February 7, 2024
Atalented singer-songwriter, Pluto Shervington is synonymous with I Man Born Yah, the song that summed up a tumultuous time in Jamaican history.
Last week he was laid to rest in Miami, the city where he settled in 1978 — one year after that controversial single was released.
On February 4, many of the Jamaicans who moved to the Magic City after Prime Minister Michael Manley’s infamous “five flights a day” to Miami speech, gathered at Crandon Park in Key Biscayne to salute the popular artiste who made his mark in Jamaica and South Florida.
Shervington died on January 19 at age 73.
Among the performers were singers Wayne Armond, Ed Robinson, and Ernie Smith, as well as saxophonist Conrad Sax Melody. Armond did a clever rendition of
I Man Born Yah (changed to I Man on Yah), noting Shervington’s love for Jamaica, while Robinson delivered an acoustic version of Bob Dylan’s Knocking on Heaven’s Door.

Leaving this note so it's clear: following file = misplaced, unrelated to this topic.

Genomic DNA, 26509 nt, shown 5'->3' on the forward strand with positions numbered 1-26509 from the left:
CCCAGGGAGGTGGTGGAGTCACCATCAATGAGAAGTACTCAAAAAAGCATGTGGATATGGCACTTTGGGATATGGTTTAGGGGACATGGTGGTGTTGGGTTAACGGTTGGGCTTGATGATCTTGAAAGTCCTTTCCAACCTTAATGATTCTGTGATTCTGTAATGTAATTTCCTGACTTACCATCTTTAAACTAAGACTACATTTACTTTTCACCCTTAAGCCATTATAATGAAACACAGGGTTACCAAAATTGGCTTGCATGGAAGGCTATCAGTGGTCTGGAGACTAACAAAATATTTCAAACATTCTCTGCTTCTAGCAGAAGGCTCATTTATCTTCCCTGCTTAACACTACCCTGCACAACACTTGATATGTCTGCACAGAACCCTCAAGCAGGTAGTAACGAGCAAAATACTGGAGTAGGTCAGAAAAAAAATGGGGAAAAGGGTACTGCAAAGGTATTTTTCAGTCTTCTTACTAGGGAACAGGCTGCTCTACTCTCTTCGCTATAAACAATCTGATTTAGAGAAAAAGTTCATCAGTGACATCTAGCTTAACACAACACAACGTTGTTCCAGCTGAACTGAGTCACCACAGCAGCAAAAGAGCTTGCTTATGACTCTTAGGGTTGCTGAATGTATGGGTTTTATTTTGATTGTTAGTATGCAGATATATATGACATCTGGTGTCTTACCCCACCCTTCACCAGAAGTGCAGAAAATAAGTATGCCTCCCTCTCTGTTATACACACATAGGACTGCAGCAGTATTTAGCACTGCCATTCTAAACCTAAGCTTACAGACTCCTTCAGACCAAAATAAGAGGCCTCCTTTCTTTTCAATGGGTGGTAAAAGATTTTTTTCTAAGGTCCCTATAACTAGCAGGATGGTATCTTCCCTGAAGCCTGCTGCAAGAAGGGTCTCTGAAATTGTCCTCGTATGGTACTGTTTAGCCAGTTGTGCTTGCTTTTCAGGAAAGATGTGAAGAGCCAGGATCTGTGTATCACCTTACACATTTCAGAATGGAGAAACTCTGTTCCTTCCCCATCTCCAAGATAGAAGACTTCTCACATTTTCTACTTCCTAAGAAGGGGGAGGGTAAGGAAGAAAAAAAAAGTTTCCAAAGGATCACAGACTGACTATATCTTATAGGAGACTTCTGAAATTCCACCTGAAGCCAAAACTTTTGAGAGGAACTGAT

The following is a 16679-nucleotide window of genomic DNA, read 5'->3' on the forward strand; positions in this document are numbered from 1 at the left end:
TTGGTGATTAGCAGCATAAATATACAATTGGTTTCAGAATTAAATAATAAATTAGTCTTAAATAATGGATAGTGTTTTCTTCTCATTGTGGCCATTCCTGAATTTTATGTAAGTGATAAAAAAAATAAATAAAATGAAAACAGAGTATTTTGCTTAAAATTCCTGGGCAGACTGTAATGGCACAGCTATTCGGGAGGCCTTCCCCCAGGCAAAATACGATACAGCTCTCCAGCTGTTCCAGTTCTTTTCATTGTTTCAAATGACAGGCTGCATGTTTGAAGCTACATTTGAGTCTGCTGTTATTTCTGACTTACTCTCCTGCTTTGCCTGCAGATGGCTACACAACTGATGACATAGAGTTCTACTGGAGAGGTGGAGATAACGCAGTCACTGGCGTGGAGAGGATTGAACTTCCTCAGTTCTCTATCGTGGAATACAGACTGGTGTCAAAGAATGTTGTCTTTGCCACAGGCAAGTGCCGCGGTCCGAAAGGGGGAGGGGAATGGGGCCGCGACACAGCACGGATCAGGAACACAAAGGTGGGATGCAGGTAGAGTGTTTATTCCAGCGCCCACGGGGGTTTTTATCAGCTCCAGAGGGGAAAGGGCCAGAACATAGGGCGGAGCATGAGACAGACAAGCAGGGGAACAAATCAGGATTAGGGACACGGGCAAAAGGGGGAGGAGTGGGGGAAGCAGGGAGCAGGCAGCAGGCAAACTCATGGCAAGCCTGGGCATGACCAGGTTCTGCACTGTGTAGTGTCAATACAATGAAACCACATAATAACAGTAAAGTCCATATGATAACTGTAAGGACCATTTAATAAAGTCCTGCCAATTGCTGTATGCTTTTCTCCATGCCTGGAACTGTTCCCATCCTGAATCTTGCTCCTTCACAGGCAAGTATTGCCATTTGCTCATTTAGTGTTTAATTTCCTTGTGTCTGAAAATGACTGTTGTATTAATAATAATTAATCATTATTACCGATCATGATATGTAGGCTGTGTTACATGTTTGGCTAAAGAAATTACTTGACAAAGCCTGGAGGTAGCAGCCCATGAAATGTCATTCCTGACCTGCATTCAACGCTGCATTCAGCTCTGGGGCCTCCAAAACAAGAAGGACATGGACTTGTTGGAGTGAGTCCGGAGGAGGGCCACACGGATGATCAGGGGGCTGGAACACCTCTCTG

Smith offered a sprightly set that defied his 78 years. He started with his All For Jesus, followed by a rocking medley that included Wings of A Dove and A Little More Oil in My Lamp, songs done at Federal Records, the company where he and Shervington recorded many hits during the 1970s.
Proclamations were presented to Shervington’s family by Oliver Mair, Jamaica’s consul general to Miami, and attorney Marlon Hill.
Marco Brown, who knew Shervington for over 50 years, was not surprised at the turnout.
“It showed how much of an icon and how much Pluto was loved. The reception actually took place at Crandon Park, which is across the road from Sundays On The Bay [where Shervington performed in the 1980s]. The location was synonymous with Pluto and South Florida, a Pluto landmark so to speak,” he told the Jamaica Observer.
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